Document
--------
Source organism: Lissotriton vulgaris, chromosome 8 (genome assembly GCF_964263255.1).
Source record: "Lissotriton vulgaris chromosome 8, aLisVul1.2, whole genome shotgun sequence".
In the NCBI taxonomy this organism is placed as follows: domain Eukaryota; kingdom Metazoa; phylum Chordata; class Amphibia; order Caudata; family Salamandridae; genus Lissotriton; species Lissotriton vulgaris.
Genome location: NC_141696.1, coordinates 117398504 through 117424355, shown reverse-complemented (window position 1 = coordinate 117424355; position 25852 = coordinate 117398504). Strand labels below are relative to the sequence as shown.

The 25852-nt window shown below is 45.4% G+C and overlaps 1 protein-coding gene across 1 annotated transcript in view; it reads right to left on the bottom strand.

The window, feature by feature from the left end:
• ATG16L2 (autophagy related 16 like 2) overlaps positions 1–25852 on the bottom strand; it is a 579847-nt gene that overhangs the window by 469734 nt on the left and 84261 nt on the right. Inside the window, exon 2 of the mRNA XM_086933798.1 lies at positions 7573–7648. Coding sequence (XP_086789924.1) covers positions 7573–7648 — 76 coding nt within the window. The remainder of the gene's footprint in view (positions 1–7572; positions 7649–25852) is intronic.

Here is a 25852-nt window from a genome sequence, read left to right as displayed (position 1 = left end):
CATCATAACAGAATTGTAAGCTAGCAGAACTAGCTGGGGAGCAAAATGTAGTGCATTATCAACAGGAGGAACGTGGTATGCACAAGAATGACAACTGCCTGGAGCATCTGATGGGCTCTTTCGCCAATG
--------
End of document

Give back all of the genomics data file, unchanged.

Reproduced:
Source organism: Lissotriton vulgaris, chromosome 8 (genome assembly GCF_964263255.1).
Source record: "Lissotriton vulgaris chromosome 8, aLisVul1.2, whole genome shotgun sequence".
In the NCBI taxonomy this organism is placed as follows: domain Eukaryota; kingdom Metazoa; phylum Chordata; class Amphibia; order Caudata; family Salamandridae; genus Lissotriton; species Lissotriton vulgaris.
Genome location: NC_141696.1, coordinates 117398504 through 117424355, shown reverse-complemented (window position 1 = coordinate 117424355; position 25852 = coordinate 117398504). Strand labels below are relative to the sequence as shown.

The 25852-nt window shown below is 45.4% G+C and overlaps 1 protein-coding gene across 1 annotated transcript in view; it reads right to left on the bottom strand.

The window, feature by feature from the left end:
• ATG16L2 (autophagy related 16 like 2) overlaps positions 1–25852 on the bottom strand; it is a 579847-nt gene that overhangs the window by 469734 nt on the left and 84261 nt on the right. Inside the window, exon 2 of the mRNA XM_086933798.1 lies at positions 7573–7648. Coding sequence (XP_086789924.1) covers positions 7573–7648 — 76 coding nt within the window. The remainder of the gene's footprint in view (positions 1–7572; positions 7649–25852) is intronic.

Here is a 25852-nt window from a genome sequence, read left to right as displayed (position 1 = left end):
CATCATAACAGAATTGTAAGCTAGCAGAACTAGCTGGGGAGCAAAATGTAGTGCATTATCAACAGGAGGAACGTGGTATGCACAAGAATGACAACTGCCTGGAGCATCTGATGGGCTCTTTCGCCAATG